Asian American, Native Hawaiian and Pacific Islander Heritage Month employee spotlight: Jesselle Potter

Thursday, May 19, 2022
Officer Potter photo

Pakiusap kunin ang lahatsaiyong mga bulsa.

Loosely translated, that’s “Please take everything out of your pockets” in Tagalog, the national language of the Philippines. It’s something you might overhear Supervisory TSA Officer Jesselle Potter say as she helps a Filipino passenger with a language barrier through a busy security checkpoint at Houston’s George Bush Intercontinental Airport (IAH).  

“I am fluent in Tagalog, and I speak one of the many local dialects,” said Potter.

Officer Potter addresses new hires photo
“Treat people the way you want to be treated and take advantage of every career progression opportunity offered to you,” is advice Supervisory TSA Officer Potter offers new hires. (Photo by Ivan May)

She’s also a subject matter expert at being adaptive and resilient — life skills she brings to the job. Having emigrated with her mother from the Philippines to California at the age of 12, Potter views diversity as an asset and a strength.

This month, as we recognize the history and culture of Asian Americans, Native Hawaiians and Pacific Islanders and their contributions to our country, we spotlight Potter, a Filipino American. Potter stands out as an asset to IAH and serves the agency with integrity, respect and commitment – TSA’s core values. 

The diverse group of mission-bound officers serving people from countless walks of life is one of the reasons her TSA career is appealing to Potter. She was similarly attracted to the military, serving in the Army National Guard for five years.

Awarded Soldier of the Year by the North Dakota National Guard in 2004, Potter points out the clear connection between the two careers — serving the American people and keeping the country safe.

While serving in the military, Potter became a naturalized citizen in 2005 and looks back on the tough process as an accomplishment.  

“The day I lifted my hand and took the oath was the day I became a citizen of the greatest country in the world,” said Potter.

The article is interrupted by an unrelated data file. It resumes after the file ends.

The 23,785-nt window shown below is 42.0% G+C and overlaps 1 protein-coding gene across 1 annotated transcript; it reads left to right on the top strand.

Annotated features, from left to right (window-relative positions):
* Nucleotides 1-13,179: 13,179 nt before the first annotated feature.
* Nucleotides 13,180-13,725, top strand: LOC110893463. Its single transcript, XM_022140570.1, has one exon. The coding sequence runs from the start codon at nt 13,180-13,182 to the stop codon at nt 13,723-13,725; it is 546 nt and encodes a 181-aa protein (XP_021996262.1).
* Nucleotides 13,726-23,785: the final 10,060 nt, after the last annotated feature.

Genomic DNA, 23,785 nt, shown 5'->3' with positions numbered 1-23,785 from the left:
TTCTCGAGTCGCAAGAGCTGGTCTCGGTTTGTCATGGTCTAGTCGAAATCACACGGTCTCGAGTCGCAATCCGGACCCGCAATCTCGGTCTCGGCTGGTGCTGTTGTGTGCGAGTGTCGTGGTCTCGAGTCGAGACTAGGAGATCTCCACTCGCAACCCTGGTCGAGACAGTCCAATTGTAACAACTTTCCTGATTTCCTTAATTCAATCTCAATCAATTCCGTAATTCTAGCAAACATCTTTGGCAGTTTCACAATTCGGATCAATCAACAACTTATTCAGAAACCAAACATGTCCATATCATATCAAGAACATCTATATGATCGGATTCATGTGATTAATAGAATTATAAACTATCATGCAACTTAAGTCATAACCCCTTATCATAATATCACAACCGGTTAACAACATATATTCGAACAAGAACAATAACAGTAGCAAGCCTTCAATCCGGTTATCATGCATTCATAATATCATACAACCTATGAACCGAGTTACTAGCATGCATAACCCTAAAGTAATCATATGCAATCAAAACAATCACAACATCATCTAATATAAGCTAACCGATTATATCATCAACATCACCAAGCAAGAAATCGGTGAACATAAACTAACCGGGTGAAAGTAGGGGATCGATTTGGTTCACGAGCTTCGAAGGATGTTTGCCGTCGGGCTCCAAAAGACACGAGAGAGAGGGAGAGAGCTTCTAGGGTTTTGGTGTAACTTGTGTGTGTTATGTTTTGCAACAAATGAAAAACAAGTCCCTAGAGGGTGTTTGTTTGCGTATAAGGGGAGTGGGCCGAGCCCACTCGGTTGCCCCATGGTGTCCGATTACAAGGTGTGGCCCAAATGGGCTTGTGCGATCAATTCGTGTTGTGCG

Potter doesn’t fight change, but rather seeks out and tackles new challenges with enthusiasm. The long list of collateral duty assignments she held while working at Oregon’s Rogue Valley International Medford Airport (MFR) is proof of her can-do spirit and included scheduling, payroll, recruiting, hiring, purchasing and logistics for MFR and two other spoke airports.

She’s completed the TSA Associate Program and has been a part of covert testing throughout the country.

Adaptability in the face of change is a strength Potter brings to everything she does. As for her supervisory responsibilities on the checkpoint, she anticipates challenges and drives results every day.

“Change is a way of life on the checkpoint,” said Potter. “I make sure I have enough staffing to run all the lanes and not have wait times or passenger complaints.”

The edible language of culture

Seafood dish photo
A seafood dish, one of the many authentic Filipino recipes Jesselle Potter enjoys cooking for her family. (Photo courtesy of Jesselle Potter)

Food is a universal need, but preparing native dishes with fresh, local ingredients while observing family cooking traditions is a unique and joyful expression of culture.

Potter misses authentically prepared Filipino dishes, but does her part at keeping the tradition alive. She enjoys cooking adobe (chicken marinated and cooked in soy sauce and vinegar) and pancit (similar to Chinese lo mein) for her family. She keeps the freezer stocked so she’ll never be caught without her favorite foods.

“The best memories I have of the Philippines were the Christmases celebrated with my family,” recalled Potter. “I remember going to my grandmother’s house on Noche Buena [Christmas Eve] and spending the night with my family from all over the Philippines.

“I remember we’d always have a lechon (roast pig), different fresh seafood from my grandmother’s fish ponds, and for desserts, we usually have bibingka (baked rice cake) and suman (glutinous rice cooked in coconut milk wrapped in banana leaves).”

What I do matters

I support TSA’s mission and culture by being the best leader I can be and by being committed to my job and my officers. I proactively ensure all operational requirements do not fall below levels that could compromise missions.

My commitment to the security process reflects my resolve in doing things the right way with no shortcuts. I set high standards for others to follow, but I also show compassion and grace during times when the mark is missed.

During my early days with TSA, I was fortunate enough to have leadership who saw my potential and mentored me. I was given every opportunity to progress and make an impact, and now that I’m in a leadership position, I try to do the same for other officers.

My proudest achievements in my TSA career are when officers I have mentored get promoted and reach out to me to tell me that they appreciate everything I have done for them.

By Karen Robicheaux, TSA Strategic Communications and Public Affairs